The 10 Best Wild-Card Games in NFL History
Wild-Card weekend gives eight teams a new beginning to the season.
It features teams like the Saints, who had a great season yet have to play one extra game, to teams like the 2007 Giants and 2010 Packers, who squeaked into the postseason but had a renewed hope to be able to make runs to become Super Bowl Champions.
Many consider the first two weekends of the NFL playoffs the best weekends of the year for football. Here are the 10 most memorable Wild-Card games in NFL history.
10. Pittsburgh 38, Cleveland 33 (2002)
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The Steelers rallied from 24-7 and 33-21 deficits against their arch-rivals to prevent the Browns from winning their first road playoff game since 1969.
A Chris Fuamatu-Ma’alfala 3-yard run with 51 seconds remaining gave Pittsburgh the dramatic victory. Tommy Maddox threw for 367 yards and three touchdowns, and Hines Ward caught 11 passes for 104 yards and a touchdown.
Plaxico Burress also went over 100 yards for Pittsburgh.
The Browns' Kelly Holcomb threw for 429 yards and three touchdowns in defeat.
9. Seattle 21, Dallas 20 (2006)
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Seattle took the lead on a Matt Hasselbeck touchdown pass with 4:24 remaining.
Tony Romo then drove the Cowboys 70 yards to set up for the potential game-winning field goal.
He fumbled the snap on what would have been a 19-yard field goal attempt with 1:19 remaining that would ultimately give Seattle the victory.
8. Green Bay 33, Seattle 27 in OT (2003)
A wild fourth quarter continued into overtime. After Seattle won the coin toss, Seahawks Quarterback Matt Hasselbeck proclaimed “We want the ball, and we're going to score."
Packers cornerback Al Harris returned an interception 52 yards for a touchdown on the Seahawks' second overtime possession to send the Packers to Philadelphia.
The Packers had taken the lead with 3:54 remaining on an Ahman Green touchdown run. Seattle answered with a Shaun Alexander run with 51 seconds remaining.
Ryan Longwell missed a 47-yard field goal with five seconds remaining in regulation that would have won the game for the Packers.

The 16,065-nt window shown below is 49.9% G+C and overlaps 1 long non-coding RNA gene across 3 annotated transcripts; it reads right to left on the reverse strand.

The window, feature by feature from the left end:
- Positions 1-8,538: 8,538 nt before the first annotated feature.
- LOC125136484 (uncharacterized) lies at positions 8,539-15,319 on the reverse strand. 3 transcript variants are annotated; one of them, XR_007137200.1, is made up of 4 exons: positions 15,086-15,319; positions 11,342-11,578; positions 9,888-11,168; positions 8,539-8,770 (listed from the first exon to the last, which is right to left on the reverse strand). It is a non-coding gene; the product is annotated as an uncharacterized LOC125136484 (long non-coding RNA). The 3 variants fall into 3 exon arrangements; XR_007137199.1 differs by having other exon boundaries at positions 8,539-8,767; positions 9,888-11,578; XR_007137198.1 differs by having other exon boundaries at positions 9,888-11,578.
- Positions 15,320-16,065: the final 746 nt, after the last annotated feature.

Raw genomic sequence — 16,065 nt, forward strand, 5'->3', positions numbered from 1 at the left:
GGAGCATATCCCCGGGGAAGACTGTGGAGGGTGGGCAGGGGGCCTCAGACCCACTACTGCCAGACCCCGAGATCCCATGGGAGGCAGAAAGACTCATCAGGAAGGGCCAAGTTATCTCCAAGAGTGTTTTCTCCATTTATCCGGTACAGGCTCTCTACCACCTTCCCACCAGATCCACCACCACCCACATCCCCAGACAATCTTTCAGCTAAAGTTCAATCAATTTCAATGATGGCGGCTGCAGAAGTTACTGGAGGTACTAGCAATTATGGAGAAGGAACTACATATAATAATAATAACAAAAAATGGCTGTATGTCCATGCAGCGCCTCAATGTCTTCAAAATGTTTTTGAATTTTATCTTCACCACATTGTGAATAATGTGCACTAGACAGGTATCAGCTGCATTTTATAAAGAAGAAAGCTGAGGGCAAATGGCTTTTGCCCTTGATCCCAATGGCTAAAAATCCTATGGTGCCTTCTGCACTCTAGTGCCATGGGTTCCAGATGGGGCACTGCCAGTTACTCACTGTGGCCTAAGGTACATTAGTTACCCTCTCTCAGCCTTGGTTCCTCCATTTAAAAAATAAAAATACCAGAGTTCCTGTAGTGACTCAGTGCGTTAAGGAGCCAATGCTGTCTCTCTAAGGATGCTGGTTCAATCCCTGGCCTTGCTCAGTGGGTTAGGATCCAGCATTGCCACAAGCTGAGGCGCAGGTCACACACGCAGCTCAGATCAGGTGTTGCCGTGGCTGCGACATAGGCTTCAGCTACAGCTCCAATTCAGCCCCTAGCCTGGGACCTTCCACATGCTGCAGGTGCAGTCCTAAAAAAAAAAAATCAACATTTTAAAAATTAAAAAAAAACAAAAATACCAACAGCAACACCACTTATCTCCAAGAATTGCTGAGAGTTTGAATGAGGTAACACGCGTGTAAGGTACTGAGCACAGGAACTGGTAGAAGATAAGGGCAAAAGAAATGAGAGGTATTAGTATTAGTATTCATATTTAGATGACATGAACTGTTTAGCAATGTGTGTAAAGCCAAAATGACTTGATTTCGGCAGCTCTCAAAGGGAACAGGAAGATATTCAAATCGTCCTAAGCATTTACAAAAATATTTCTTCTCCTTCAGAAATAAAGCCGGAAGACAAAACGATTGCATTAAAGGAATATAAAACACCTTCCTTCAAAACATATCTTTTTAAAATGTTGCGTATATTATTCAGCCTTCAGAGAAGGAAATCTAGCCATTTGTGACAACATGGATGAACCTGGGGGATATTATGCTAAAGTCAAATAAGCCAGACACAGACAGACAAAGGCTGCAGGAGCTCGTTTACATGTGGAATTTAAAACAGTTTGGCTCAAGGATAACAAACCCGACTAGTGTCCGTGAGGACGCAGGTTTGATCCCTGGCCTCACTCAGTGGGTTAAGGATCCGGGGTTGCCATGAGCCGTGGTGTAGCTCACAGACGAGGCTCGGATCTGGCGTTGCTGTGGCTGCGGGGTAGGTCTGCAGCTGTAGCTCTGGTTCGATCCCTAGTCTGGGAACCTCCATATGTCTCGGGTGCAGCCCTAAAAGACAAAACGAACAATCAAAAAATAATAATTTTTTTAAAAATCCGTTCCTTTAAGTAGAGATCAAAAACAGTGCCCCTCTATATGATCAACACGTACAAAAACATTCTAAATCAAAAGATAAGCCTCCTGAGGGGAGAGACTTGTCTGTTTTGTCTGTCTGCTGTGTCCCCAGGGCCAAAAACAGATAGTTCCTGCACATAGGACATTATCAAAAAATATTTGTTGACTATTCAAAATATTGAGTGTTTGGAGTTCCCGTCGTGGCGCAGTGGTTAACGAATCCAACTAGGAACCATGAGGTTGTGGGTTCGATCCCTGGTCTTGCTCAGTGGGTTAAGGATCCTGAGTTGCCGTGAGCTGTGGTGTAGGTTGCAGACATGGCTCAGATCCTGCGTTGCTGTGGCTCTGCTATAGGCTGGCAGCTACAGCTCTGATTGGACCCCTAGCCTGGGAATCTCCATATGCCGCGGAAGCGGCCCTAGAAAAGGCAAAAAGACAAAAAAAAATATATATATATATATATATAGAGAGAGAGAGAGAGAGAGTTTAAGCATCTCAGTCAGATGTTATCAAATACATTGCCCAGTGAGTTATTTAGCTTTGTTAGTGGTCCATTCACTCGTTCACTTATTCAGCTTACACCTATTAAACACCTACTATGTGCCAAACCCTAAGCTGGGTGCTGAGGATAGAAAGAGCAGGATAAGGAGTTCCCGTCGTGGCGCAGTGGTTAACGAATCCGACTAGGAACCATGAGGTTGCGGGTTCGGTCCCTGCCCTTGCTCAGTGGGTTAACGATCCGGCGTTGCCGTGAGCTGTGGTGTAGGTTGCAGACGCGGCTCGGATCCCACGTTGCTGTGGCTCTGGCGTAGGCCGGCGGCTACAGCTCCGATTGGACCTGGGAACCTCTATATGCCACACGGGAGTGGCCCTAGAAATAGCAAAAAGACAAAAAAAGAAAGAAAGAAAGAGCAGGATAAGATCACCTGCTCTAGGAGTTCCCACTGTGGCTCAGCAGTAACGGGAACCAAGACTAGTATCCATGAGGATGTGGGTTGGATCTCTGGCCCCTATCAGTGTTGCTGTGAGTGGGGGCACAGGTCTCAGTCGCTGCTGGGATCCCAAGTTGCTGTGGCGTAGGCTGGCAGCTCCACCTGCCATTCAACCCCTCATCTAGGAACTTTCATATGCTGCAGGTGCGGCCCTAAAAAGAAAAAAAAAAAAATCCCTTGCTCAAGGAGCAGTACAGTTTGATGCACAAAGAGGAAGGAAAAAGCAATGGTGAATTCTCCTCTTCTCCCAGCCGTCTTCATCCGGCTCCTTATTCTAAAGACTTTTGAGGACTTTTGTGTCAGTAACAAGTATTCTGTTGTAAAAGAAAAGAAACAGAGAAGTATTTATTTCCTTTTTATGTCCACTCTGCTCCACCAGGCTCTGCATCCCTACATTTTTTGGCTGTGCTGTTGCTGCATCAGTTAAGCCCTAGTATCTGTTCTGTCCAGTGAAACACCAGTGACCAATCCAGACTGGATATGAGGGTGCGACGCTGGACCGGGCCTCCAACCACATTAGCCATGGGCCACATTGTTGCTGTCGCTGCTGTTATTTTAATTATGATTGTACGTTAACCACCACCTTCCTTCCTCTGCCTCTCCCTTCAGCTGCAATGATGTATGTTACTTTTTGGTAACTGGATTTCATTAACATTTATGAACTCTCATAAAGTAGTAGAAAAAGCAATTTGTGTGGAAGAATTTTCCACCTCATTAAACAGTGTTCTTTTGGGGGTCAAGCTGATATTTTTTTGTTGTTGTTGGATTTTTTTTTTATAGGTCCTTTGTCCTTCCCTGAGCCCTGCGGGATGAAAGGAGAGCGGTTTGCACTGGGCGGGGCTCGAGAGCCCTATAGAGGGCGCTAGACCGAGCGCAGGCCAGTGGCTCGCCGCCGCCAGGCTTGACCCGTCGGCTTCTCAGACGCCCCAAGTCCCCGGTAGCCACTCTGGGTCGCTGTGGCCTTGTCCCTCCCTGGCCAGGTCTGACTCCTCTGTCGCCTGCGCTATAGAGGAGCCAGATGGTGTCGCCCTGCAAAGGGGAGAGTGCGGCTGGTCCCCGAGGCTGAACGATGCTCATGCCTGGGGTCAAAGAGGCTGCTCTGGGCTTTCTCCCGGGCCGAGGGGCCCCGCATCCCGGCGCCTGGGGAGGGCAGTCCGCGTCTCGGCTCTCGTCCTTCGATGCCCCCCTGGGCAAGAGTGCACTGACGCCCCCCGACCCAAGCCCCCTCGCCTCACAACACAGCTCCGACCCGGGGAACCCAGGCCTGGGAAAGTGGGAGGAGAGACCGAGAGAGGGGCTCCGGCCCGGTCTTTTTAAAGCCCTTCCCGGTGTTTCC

7. Green Bay 28, Detroit 24 (1993)
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Brett Favre’s first postseason game was a memorable one. In a game that featured six lead changes, a 40-yard touchdown pass from Favre to Sterling Sharpe with 55 seconds remaining won the game.
Favre rolled to his left, threw across his body to a streaking Sharpe down the right sideline to put Green Bay ahead 28-24. Sharpe finished with five catches for 101 yards and three touchdowns. Favre threw for 204 yards and three touchdowns.
The game featured many big plays and big performances. Brett Perriman caught 10 passes for 151 yards for the Lions, and Barry Sanders rushed for his playoff career-high 167 yards.
Mel Jenkins returned an interception 15 yards for a touchdown for the Lions, and George Teague set an NFL record with a 101-yard interception return touchdown for the Packers.
That play put the Packers ahead in the third quarter with Detroit threatening to extend to the lead to six or ten.
6. San Diego 23, Indianapolis 17 in OT (2008)
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Many criticized the Chargers for being a playoff team at 8-8 and hosting the 12-4 Colts. The national perception was that the Colts should win.
After having to win their last four games of the season and get in due in part to the Denver Broncos' collapse, the Chargers were battle-tested entering the postseason.
Indianapolis ended the regular season on a nine-game win streak. That included a 23-20 victory over the Chargers.
Ultimately, it was too much Darren Sproles that did in the Colts. Sproles finished the game with 328 all-purpose yards, including the game-winning 22-yard touchdown run in overtime.
Nate Kaeding had kicked a 26-yard field goal with 31 seconds remaining in regulation to force overtime.
5. Arizona 51, Green Bay 45 in OT (2009)
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In a game that had over 1,000 yards in offense and featured a Packer comeback from 21 points down in the second half, a defensive touchdown won the game in overtime.
The Cardinals' Karlos Dansby returned an Aaron Rodgers fumble 17 yards for a touchdown in overtime. Dansby was involved in three turnovers forced by the Arizona defense.
The game set many records. The 96 points were the most combined points in a playoff game. The 1,024 yards were the most ever.